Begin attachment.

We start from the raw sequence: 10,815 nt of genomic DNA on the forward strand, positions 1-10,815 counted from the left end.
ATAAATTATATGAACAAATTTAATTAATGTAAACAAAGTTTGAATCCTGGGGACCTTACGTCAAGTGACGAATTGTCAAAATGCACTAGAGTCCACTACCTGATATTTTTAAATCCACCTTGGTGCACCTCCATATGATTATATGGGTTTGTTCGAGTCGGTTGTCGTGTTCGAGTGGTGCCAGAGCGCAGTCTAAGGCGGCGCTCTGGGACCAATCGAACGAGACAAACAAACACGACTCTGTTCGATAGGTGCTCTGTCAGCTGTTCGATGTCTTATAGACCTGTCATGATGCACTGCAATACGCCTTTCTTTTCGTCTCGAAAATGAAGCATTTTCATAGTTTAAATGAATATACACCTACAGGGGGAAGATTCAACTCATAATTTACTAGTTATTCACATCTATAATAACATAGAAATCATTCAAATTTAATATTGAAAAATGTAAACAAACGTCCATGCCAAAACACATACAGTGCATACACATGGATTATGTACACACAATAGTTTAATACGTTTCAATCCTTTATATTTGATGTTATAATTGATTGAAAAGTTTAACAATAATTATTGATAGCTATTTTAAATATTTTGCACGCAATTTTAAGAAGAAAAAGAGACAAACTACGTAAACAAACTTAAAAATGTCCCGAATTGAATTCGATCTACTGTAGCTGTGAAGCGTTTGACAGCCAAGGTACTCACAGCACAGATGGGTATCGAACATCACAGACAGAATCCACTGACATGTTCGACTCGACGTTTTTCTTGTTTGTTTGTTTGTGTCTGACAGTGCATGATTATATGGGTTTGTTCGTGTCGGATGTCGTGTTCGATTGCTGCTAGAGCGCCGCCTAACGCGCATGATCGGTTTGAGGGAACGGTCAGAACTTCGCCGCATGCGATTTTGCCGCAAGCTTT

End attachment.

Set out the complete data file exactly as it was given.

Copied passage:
We start from the raw sequence: 10,815 nt of genomic DNA on the forward strand, positions 1-10,815 counted from the left end.
ATAAATTATATGAACAAATTTAATTAATGTAAACAAAGTTTGAATCCTGGGGACCTTACGTCAAGTGACGAATTGTCAAAATGCACTAGAGTCCACTACCTGATATTTTTAAATCCACCTTGGTGCACCTCCATATGATTATATGGGTTTGTTCGAGTCGGTTGTCGTGTTCGAGTGGTGCCAGAGCGCAGTCTAAGGCGGCGCTCTGGGACCAATCGAACGAGACAAACAAACACGACTCTGTTCGATAGGTGCTCTGTCAGCTGTTCGATGTCTTATAGACCTGTCATGATGCACTGCAATACGCCTTTCTTTTCGTCTCGAAAATGAAGCATTTTCATAGTTTAAATGAATATACACCTACAGGGGGAAGATTCAACTCATAATTTACTAGTTATTCACATCTATAATAACATAGAAATCATTCAAATTTAATATTGAAAAATGTAAACAAACGTCCATGCCAAAACACATACAGTGCATACACATGGATTATGTACACACAATAGTTTAATACGTTTCAATCCTTTATATTTGATGTTATAATTGATTGAAAAGTTTAACAATAATTATTGATAGCTATTTTAAATATTTTGCACGCAATTTTAAGAAGAAAAAGAGACAAACTACGTAAACAAACTTAAAAATGTCCCGAATTGAATTCGATCTACTGTAGCTGTGAAGCGTTTGACAGCCAAGGTACTCACAGCACAGATGGGTATCGAACATCACAGACAGAATCCACTGACATGTTCGACTCGACGTTTTTCTTGTTTGTTTGTTTGTGTCTGACAGTGCATGATTATATGGGTTTGTTCGTGTCGGATGTCGTGTTCGATTGCTGCTAGAGCGCCGCCTAACGCGCATGATCGGTTTGAGGGAACGGTCAGAACTTCGCCGCATGCGATTTTGCCGCAAGCTTT